How the super-rich buy their homes
Earlier this year, mortgage broker Paul Welch arranged the financing for a Singaporean client who was buying a home in London for £7m — and putting down no money whatsoever as a deposit.
“We used existing assets such as individual shares in addition to the property itself,” says Welch, who runs largemortgageloans.com and arranged the mortgage with a 1 per cent interest rate — terms that most UK homeowners would consider too good to be true.
For years the super-rich, advised by a suite of lawyers, accountants and bankers have taken mortgages — often reaching up to 100 per cent of the value of the property — on the world’s priciest homes. The majority of loans are interest-only; most are never paid off unless the home is sold; increasingly, when the home is inherited, the next generation will take out a comparable loan. The money saved can then be shuffled around the world in search of the best tax deal and the biggest investment gains.
With annual net income over £300,000 or net assets over £3m, Welch’s clients enjoy a wider range of options than other UK mortgage customers. Borrowing the money — and buying in London — brings benefits. Many are resident non-doms (RNDs), meaning they live in the UK but declare their domicile elsewhere so are not taxed on money earned outside the country, so long as they don’t bring it in.
“It’s a no-brainer,” says Mark Davies, a London tax adviser to the super-rich — most of them non-doms. “[Borrowing] means your money is working in two different places to generate wealth. You own the house in London [which may increase in value] and you also invest the money offshore.”
For a super-rich individual, the combined value of multiple home loans can extend to the hundreds of millions, with international private banks typically lending the money. Often they clear the borrowing quicker than a high street bank would, helping clients snap up a bargain.
“If you find something you like, you may want to buy it in a hurry, whether it’s in the south of France, the Caribbean or Miami,” says Roddy Boulton, a private banker for Deutsche Bank in London.
Those who offer home finance, or arrange it, pursue potential clients at trade fairs, where the very wealthy shop for superyachts or private jets, or events where they enjoy their pastimes. Welch, who also arranges finance for yachts and jet purchases, reckons he has received £500m of leads through giving out branded sunglasses cleaning cloths from his stall at the Monaco Yacht Show.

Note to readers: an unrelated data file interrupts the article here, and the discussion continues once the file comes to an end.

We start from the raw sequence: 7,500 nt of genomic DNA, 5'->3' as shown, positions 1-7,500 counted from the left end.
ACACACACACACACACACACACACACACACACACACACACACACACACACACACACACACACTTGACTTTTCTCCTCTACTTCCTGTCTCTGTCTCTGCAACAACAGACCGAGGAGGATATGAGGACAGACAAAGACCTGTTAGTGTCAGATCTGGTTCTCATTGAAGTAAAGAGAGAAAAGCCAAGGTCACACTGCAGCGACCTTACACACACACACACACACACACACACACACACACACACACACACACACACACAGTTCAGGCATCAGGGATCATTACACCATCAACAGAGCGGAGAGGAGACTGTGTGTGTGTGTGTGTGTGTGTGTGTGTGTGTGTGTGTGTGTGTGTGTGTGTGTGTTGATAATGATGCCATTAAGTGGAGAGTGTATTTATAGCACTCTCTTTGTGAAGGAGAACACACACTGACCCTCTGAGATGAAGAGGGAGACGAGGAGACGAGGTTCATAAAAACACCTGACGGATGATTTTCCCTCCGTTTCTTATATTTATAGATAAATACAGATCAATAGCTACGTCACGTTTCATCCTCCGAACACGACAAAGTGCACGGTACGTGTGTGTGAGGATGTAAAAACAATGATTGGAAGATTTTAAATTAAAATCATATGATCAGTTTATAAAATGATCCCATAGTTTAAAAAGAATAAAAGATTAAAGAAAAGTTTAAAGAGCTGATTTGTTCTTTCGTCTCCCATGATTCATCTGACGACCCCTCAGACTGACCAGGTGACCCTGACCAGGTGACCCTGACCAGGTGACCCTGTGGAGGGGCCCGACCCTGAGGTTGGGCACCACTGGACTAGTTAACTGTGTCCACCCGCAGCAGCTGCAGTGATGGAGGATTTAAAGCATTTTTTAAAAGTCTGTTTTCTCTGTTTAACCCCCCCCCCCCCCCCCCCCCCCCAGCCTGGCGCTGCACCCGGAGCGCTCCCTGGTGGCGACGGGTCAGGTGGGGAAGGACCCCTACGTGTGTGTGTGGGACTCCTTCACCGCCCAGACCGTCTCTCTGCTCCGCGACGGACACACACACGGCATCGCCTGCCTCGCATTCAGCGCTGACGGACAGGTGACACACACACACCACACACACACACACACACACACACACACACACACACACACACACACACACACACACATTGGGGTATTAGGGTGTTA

He is also a regular at Geneva’s European Business Aviation Convention and Exhibition. Classic and supercar events such as the UK’s Salon Privé at Blenheim Palace and the Goodwood Revival are also popular mixing grounds, as is the Paddock Club VIP access at the world’s Formula 1 races.
Private banks may host events at the World Economic Forum at Davos, luring current and prospective clients with celebrity speakers. Financiers make sure they keep advisers to the super-rich — including lawyers, accountants and tax advisers — up to date with what they can offer. Staff of the super-rich visit ultra-high net worth conventions to stake out the services on offer.
“And people talk,” says Davies. “One billionaire might introduce another: ‘These guys are good [for arranging a mortgage], try them’; ‘Credit Suisse were fantastic for this; I used UBS for that and they were all right.’ ”
Mortgages for the super-rich typically cost banks more to administer than those for normal customers — partly because their incomes are rarely all from typical sources such as a salary, so take time and effort to fathom. But if they spy lucrative business down the line — such as managing share and bond portfolios or selling clients new shares as part of initial public offerings — bankers may offer them at knockdown prices.
“Lending can often be a door-opener,” says Boulton.
A private banker at the Monaco office of a big global bank, who asked not to be named, says he would lend money at a loss if this was outweighed by revenue from other services. Recently he sought to lure a client worth $3bn from a competitor bank, offering him a loan on a €60m home purchase at a rate so low that he knew it would be rejected by his lending department. The prospect still refused because — the banker believes — the terms from the existing bank were better.
Earlier this year, Welch secured a £45m mortgage from a private bank on a £50m London home for a client. “On day one [there was] nothing but a gentleman’s agreement that they would develop a wider relationship. Banks will do whatever they want to do if they want the client,” he says.
Melissa Cohn, a specialist US mortgage broker who covers New York, Florida and the Hamptons for William Raveis Mortgage, has arranged $400m worth of home loans this year, for sums of between $3m and $19m. She says typical rates for these — most of which are interest only, with 30-year terms — are now between 2.5 and 2.9 per cent. Recently, falling interest rates have led her clients to increase the amount of borrowing on their homes, releasing equity to invest in their own businesses or the stock market, where they believe they will get returns that are higher than the cost of the loans.
“At the beginning of 2020, when rates were at 3.5 per cent or 3.75 per cent, my clients would [borrow] 50 per cent to 75 per cent loan to value. Now, everyone wants to get as much as they can get. The attitude is: why wouldn’t you and you’re dumb if you don’t.”